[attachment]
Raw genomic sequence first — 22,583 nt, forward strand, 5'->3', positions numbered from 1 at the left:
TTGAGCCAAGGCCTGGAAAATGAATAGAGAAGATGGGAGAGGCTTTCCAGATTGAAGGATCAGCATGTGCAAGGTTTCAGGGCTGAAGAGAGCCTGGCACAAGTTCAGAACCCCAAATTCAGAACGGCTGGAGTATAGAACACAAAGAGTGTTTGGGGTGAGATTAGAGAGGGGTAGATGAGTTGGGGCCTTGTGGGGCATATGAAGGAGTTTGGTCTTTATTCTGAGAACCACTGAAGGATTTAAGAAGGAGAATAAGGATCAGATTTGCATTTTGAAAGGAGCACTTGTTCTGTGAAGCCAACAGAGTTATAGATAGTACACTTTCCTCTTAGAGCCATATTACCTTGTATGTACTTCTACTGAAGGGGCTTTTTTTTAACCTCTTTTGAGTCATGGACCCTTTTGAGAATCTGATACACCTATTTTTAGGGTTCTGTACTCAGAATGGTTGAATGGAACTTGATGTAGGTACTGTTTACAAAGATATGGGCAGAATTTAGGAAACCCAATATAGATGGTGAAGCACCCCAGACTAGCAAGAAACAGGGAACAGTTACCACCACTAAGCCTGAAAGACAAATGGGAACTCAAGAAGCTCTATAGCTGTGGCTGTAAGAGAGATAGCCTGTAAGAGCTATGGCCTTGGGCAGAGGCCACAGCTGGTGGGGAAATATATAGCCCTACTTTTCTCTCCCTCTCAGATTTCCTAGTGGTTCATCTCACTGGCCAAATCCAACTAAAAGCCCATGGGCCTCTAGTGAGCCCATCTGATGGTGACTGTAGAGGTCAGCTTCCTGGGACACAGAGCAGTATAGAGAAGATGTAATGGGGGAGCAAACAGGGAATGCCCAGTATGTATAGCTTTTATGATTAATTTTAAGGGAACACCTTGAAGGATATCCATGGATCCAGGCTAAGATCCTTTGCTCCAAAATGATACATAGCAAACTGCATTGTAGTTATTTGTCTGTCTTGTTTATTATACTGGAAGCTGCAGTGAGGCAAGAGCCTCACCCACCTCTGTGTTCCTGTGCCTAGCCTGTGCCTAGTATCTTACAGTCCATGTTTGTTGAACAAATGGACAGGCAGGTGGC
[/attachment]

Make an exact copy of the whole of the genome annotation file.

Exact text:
Raw genomic sequence first — 22,583 nt, forward strand, 5'->3', positions numbered from 1 at the left:
TTGAGCCAAGGCCTGGAAAATGAATAGAGAAGATGGGAGAGGCTTTCCAGATTGAAGGATCAGCATGTGCAAGGTTTCAGGGCTGAAGAGAGCCTGGCACAAGTTCAGAACCCCAAATTCAGAACGGCTGGAGTATAGAACACAAAGAGTGTTTGGGGTGAGATTAGAGAGGGGTAGATGAGTTGGGGCCTTGTGGGGCATATGAAGGAGTTTGGTCTTTATTCTGAGAACCACTGAAGGATTTAAGAAGGAGAATAAGGATCAGATTTGCATTTTGAAAGGAGCACTTGTTCTGTGAAGCCAACAGAGTTATAGATAGTACACTTTCCTCTTAGAGCCATATTACCTTGTATGTACTTCTACTGAAGGGGCTTTTTTTTAACCTCTTTTGAGTCATGGACCCTTTTGAGAATCTGATACACCTATTTTTAGGGTTCTGTACTCAGAATGGTTGAATGGAACTTGATGTAGGTACTGTTTACAAAGATATGGGCAGAATTTAGGAAACCCAATATAGATGGTGAAGCACCCCAGACTAGCAAGAAACAGGGAACAGTTACCACCACTAAGCCTGAAAGACAAATGGGAACTCAAGAAGCTCTATAGCTGTGGCTGTAAGAGAGATAGCCTGTAAGAGCTATGGCCTTGGGCAGAGGCCACAGCTGGTGGGGAAATATATAGCCCTACTTTTCTCTCCCTCTCAGATTTCCTAGTGGTTCATCTCACTGGCCAAATCCAACTAAAAGCCCATGGGCCTCTAGTGAGCCCATCTGATGGTGACTGTAGAGGTCAGCTTCCTGGGACACAGAGCAGTATAGAGAAGATGTAATGGGGGAGCAAACAGGGAATGCCCAGTATGTATAGCTTTTATGATTAATTTTAAGGGAACACCTTGAAGGATATCCATGGATCCAGGCTAAGATCCTTTGCTCCAAAATGATACATAGCAAACTGCATTGTAGTTATTTGTCTGTCTTGTTTATTATACTGGAAGCTGCAGTGAGGCAAGAGCCTCACCCACCTCTGTGTTCCTGTGCCTAGCCTGTGCCTAGTATCTTACAGTCCATGTTTGTTGAACAAATGGACAGGCAGGTGGC